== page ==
Sound quality is also important.  If your voice sounds "distant", with your system's fans making a lot of noise, you may be very hard to understand.  The usual cause of this is using your laptop's built-in microphone.  That's fine for informal chatting, but for recording, where the listener can't just ask you to repeat something, it doesn't cut the proverbial mustard.

   At the very least, use some kind of external microphone.  You can use an old-fashioned one, or even the one on a pair of cell phone earbuds, plugged into your system's microphone jack -- if it has one.  If you opt for earbuds, just be careful about letting it rub against your shirt, as that will make noise.  Even laying it on the desk in front of you will probably be better than a laptop's built-in mic, as it will be further from the fans and closer to your face, but beware of typing noise.

   Better yet, use a headset, with a boom mic.  (Position the mic higher than the base of your nose, so you don't get breathing noises.  I usually put mine beside my cheekbone.)  If it's the kind with a fairly directional mic, "listening" mainly in the direction of your mouth, it will even help cut out some of the other random background noise.  Headsets can still come with the old-fashioned 1/8" plug, but USB headsets are everywhere nowadays.  You can get a decent-quality USB headset for well under $20, though you may find it worth splurging if you use it a lot, or need fancy features like a noise cancelling mic.

   (For about four years now, I've been using the cheap-seeming set that came for free with my Rosetta Stone order.  I've used it for an average of about half an hour a day in that time.  It's comfortable, very light, and gives very good voice quality -- as you'd expect, to feed into their speech recognition software.  The only problem that has developed is a slight looseness in the boom when within about 45 degrees of straight up.  You could probably find something of similar quality for the princely sum of $10 on eBay.)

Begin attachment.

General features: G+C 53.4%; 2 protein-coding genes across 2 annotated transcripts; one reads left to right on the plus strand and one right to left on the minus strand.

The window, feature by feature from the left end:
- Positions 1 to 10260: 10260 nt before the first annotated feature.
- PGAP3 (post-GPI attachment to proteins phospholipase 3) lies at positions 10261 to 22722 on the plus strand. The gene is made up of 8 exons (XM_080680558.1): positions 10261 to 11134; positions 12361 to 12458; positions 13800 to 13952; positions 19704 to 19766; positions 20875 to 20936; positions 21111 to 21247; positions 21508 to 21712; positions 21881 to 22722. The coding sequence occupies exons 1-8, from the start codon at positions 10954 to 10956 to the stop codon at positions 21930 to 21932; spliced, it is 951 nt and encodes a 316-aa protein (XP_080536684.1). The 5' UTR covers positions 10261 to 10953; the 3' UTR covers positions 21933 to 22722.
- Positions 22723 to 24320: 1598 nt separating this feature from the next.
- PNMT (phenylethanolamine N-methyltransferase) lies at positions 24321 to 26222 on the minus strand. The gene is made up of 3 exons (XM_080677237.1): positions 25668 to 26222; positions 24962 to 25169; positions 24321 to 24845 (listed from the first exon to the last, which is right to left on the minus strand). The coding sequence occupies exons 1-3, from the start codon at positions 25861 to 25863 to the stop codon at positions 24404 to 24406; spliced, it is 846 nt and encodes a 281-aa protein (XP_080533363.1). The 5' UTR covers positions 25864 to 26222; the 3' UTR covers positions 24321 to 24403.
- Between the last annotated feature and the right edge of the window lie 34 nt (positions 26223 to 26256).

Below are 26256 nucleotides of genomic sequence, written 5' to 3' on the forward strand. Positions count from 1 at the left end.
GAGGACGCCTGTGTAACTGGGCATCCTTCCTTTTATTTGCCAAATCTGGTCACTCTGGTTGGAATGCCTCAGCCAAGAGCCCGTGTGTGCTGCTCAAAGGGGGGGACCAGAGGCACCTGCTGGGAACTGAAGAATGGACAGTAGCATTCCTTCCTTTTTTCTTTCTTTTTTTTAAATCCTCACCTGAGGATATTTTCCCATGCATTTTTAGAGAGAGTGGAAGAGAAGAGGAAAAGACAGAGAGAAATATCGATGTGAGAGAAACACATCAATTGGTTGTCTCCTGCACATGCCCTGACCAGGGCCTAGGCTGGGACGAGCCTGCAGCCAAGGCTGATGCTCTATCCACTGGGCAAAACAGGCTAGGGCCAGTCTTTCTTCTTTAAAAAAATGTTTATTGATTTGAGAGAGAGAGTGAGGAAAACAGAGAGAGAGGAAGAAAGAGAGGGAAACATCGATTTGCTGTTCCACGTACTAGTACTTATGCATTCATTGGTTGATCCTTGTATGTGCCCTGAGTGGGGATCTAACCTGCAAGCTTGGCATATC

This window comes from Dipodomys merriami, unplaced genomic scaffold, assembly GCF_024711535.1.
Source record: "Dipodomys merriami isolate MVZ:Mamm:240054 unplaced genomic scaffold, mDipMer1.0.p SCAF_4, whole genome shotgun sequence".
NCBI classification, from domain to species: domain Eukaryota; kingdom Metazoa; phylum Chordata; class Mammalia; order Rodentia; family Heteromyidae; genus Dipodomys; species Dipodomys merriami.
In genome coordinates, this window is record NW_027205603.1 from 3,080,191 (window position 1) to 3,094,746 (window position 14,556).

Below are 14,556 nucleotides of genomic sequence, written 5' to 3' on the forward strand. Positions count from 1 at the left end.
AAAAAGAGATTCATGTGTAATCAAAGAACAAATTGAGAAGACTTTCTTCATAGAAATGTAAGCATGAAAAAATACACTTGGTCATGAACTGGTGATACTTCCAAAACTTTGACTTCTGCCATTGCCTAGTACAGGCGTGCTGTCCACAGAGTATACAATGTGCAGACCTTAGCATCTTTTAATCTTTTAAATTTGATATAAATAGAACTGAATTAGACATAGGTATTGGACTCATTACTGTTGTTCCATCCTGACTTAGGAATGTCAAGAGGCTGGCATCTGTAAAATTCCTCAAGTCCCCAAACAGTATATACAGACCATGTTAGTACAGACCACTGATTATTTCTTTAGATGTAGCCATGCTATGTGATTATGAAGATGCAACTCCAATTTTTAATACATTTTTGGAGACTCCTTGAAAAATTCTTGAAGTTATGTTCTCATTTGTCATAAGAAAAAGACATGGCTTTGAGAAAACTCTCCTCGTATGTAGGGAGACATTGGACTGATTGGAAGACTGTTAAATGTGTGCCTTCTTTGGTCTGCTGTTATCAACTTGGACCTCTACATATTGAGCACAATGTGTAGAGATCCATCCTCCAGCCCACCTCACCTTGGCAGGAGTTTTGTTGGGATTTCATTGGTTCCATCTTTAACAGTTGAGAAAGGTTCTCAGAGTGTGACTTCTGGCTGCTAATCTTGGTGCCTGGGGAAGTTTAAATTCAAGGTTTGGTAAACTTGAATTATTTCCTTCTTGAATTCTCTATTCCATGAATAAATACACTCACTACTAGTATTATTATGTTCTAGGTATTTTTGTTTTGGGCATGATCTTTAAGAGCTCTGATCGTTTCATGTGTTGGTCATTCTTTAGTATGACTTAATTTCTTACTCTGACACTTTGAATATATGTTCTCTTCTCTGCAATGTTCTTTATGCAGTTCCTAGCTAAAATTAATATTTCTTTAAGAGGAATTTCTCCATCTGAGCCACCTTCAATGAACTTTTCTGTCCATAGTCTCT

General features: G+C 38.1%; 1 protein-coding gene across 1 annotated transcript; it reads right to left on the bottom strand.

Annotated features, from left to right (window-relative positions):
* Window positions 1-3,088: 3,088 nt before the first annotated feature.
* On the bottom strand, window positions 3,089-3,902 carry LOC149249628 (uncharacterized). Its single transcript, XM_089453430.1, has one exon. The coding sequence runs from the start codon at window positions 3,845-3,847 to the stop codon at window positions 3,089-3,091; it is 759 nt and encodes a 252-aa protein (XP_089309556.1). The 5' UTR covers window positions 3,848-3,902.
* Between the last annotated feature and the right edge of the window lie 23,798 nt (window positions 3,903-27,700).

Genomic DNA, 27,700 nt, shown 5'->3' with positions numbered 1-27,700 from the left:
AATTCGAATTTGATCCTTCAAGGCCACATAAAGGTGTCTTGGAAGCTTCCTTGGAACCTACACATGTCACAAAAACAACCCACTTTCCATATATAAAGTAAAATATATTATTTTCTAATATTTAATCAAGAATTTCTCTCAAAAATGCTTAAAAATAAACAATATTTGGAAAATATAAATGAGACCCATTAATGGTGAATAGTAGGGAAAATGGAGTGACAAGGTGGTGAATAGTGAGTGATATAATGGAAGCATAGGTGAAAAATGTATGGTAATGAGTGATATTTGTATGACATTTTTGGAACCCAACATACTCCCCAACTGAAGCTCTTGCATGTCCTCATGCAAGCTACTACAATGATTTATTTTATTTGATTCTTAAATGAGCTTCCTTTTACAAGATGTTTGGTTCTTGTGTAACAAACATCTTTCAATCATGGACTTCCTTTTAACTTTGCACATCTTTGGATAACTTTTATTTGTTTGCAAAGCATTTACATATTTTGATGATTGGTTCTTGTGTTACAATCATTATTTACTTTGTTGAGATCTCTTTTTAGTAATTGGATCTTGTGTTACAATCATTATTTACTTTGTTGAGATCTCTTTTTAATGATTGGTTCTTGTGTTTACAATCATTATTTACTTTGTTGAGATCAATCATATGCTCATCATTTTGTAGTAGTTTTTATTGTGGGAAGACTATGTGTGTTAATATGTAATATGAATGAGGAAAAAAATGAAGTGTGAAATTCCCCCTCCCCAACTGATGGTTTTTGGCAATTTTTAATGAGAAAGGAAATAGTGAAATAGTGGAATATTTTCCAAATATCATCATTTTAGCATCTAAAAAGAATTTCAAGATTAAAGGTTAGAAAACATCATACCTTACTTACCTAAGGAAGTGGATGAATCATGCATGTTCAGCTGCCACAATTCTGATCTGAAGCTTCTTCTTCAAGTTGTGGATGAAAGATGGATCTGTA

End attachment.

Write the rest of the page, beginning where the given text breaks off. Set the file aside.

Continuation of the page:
Then there's the whole matter of presentation skills.  On that, I'll mostly defer to Toastmasters International.  The few tips I will put in here are: plan out what you're going to say and do (typing, mousing, window switching, etc.), speak loudly enough to be heard easily but not painfully loudly, and don't drone on in a boring monotone.  Keep your sentences digestably short, and use vocal variety to emphasize the important points.  Remember, the listeners can't see you!  (Except of course if what you're screencasting is your camera feed, but that's a whole 'nother story.)

   After you've finished making your screencast, watch it yourself!  You might spot some parts where it might not be clear what you're trying to show (or even what you said), or where you make the watcher sit through an extended period of your floundering around trying to figure something out.  If so, take it as a practice run, and do it again.